The Last Deejay
After my wife and I got married in the mid 2000’s, it took about a year before I received my permanent resident visa that allowed me to move from Seattle to Vancouver, B.C. During that time I would get off work at about 2 AM on Sunday morning and drive to my wife’s apartment in Vancouver, arriving at about 4:30 AM. I would drive my wife to work on Tuesday morning then head back down to Seattle where I was due at work at about 3:30 PM.
One Tuesday morning I won a contest on Vancouver oldies station, 650 CISL. A week later I stopped by the station to pick up my prize. The station was in Richmond, the city just south of Vancouver. I got off Highway 99 and went westbound on Steveston Highway and wound my way to the studios. I waited at the front desk as they got my prize. I later mentioned to my wife that I wished I could have had a tour of the station.
A week or two later when I arrived on Sunday morning, my wife told me that we had an appointment at 10:30. I had no idea what the appointment was for but I did not think too much about it. I got a few hours of sleep, awakened, and got cleaned up. We got in the car and drove south on Highway 99 listening to Red Robinson’s show on CISL. My wife told me to exit Highway 99 at Steveston Highway.
As we drove west on Steveston, my wife asked me if I recognized where we were going.
I was incredulous. “No!” was about all I could say. My wife had arranged for me to meet Red Robinson.
Red let us sit in with him for about 45 minutes. As we were leaving, my wife took a picture of Red and me by a jukebox in the station lobby.
Red Robinson was a DJ and was inducted into the Rock and Roll Hall of Fame. He got his start on radio in Vancouver in 1954 when he was still in high school. His first name was Robert. According to his autobiography he never went by “Red” until he was on the air. His fellow students did not know that after school he would go to the station for his air shift. He was concerned that those we now call “jocks” would not take kindly to his after school job so he used the nom de voix “Red” so that they would not know.
He met many of the stars of early rock and roll, many of whom he considered friends. He really appreciated their music and, in the formative years of the genre, the humility of most of the artists. He told of one night after a concert he, Buddy Holly, the Everly Brothers, and Buddy Knox went for a burger at a White Spot (think Denny’s) and just sat around talking for several hours.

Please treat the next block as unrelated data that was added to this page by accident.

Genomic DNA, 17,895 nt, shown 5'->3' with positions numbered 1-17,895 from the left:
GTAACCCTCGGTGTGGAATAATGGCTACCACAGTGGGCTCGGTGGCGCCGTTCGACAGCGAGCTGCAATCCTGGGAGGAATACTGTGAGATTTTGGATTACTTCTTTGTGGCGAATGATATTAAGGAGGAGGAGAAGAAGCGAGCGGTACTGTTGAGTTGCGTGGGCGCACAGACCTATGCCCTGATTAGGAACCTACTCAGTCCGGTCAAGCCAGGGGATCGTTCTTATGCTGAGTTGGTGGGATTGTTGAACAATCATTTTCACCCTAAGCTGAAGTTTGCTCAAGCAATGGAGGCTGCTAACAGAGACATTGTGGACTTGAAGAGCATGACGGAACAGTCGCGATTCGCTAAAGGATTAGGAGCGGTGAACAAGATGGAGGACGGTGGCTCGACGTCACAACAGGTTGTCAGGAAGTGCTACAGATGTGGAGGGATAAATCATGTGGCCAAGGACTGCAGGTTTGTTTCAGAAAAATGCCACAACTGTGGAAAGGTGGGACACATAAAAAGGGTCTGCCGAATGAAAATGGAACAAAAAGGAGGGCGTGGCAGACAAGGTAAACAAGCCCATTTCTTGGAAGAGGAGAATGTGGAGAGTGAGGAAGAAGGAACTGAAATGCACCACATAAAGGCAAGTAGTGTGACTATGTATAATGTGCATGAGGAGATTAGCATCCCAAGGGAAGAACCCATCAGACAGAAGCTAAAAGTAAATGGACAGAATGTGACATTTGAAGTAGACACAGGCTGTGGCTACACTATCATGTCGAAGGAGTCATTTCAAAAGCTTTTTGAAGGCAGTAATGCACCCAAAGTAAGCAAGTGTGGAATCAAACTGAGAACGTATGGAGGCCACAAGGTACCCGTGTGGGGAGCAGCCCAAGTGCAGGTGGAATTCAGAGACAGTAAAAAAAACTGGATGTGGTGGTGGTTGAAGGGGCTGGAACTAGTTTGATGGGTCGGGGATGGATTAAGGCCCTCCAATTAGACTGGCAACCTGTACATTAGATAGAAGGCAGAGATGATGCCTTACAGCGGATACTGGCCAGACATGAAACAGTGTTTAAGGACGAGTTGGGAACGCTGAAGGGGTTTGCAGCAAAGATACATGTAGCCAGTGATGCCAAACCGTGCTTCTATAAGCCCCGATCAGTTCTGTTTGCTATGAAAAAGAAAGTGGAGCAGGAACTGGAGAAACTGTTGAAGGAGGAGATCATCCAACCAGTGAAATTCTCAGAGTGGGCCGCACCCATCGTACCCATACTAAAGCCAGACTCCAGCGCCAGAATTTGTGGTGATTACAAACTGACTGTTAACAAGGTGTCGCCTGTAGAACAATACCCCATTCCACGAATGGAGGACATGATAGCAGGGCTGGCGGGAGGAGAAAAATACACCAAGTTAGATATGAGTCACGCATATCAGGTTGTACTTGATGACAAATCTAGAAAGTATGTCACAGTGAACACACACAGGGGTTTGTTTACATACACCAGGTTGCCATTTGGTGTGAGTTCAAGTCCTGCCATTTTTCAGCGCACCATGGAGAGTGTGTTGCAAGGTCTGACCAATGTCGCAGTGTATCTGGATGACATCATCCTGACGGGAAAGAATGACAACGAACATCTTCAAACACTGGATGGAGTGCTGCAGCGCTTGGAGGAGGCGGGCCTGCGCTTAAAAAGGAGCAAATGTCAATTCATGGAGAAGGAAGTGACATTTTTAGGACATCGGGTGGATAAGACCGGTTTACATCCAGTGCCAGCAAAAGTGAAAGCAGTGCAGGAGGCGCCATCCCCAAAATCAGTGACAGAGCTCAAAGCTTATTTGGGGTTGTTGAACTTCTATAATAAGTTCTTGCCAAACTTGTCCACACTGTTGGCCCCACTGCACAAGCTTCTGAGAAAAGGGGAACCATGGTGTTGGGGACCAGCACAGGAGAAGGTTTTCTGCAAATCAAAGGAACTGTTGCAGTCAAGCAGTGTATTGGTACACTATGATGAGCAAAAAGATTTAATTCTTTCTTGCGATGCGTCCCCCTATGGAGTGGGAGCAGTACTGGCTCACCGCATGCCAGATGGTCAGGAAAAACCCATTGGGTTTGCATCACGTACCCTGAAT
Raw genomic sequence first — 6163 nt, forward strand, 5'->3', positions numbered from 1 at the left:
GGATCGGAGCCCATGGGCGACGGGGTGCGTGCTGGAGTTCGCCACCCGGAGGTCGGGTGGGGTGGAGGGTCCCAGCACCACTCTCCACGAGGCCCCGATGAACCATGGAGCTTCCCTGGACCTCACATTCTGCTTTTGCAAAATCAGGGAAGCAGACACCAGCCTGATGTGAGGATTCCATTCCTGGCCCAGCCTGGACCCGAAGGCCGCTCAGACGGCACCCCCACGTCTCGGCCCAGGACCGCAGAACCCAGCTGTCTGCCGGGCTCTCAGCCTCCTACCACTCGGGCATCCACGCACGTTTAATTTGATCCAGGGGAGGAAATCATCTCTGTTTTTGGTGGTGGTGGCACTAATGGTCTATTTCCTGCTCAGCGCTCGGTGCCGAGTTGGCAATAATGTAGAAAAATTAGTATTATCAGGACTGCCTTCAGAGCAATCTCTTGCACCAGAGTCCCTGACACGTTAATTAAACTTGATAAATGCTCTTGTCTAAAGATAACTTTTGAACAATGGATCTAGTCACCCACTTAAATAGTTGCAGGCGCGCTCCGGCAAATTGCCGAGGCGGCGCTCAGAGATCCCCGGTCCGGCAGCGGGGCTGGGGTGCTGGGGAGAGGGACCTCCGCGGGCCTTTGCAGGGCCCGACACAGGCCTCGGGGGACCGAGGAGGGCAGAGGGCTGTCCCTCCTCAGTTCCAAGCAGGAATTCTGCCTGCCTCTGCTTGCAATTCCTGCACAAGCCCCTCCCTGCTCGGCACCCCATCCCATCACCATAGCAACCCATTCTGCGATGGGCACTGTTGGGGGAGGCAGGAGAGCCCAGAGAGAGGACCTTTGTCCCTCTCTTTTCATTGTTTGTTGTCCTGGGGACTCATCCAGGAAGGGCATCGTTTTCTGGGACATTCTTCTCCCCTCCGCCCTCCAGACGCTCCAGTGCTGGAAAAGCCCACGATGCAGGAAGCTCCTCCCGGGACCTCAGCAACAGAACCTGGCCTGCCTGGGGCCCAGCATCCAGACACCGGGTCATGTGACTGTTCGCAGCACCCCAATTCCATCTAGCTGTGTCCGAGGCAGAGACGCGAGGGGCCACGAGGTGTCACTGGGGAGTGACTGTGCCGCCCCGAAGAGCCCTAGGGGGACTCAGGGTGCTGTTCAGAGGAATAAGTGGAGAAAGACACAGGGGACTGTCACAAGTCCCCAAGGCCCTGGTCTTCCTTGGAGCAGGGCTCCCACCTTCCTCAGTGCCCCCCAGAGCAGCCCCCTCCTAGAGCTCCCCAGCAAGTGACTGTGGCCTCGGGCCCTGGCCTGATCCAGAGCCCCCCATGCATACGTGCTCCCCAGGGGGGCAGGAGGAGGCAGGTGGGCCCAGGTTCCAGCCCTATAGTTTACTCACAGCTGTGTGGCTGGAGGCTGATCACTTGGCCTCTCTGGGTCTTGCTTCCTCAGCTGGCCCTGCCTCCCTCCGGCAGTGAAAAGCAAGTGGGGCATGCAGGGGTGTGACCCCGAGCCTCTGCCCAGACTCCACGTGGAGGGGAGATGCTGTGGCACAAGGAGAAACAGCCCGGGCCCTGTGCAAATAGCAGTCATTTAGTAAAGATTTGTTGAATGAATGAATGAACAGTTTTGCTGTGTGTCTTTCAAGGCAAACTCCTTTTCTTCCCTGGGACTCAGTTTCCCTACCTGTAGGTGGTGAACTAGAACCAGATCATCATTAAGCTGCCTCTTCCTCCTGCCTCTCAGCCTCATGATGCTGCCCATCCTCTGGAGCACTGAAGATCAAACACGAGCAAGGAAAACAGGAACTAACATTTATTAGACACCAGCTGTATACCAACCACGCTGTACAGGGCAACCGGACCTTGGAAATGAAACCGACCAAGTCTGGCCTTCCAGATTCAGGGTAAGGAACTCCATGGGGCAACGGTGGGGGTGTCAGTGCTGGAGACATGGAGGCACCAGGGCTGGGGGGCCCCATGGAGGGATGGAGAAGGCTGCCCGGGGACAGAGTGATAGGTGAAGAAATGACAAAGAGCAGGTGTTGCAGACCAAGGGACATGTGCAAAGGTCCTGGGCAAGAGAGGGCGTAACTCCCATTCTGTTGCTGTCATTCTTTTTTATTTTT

In the early 1960’s he went to work at a station in Portland, Oregon. Red would do imitations on the air. While he was there, Walter Brennan had a hit record with Old Rivers. One day Red’s manager went into the studio and asked Red to do his Walter Brennan imitation. After he did it, the real Walter Brennan walked in saying “I don’t sound like that!”
At that time, Red would have been in his mid 20’s. As he was a young man living in the United States, he registered for the draft. One day he got his letter from the President. He weighed his options: he could return to Canada or he could honor his obligation. He chose the latter. He served in the US Army at Fort Ord, California.
After his stint in the Army, Red returned to Vancouver. In 1964 he emceed the Beatles Vancouver concert. Vancouver Police told Red that if the crowd did not settle down, the Beatles would not be allowed to play. As Red tried to settle the audience, John Lennon cussed him out telling Red to let the group play. Red explained the situation and John backed down.
Red Robinson’s radio career went on for many years. He also branched out into television and advertising. He did a great deal of charity work.
Red Robinson passed away this week, two days after his 86th birthday. The music and broadcasting industries lost a gentleman, as did the world as a whole.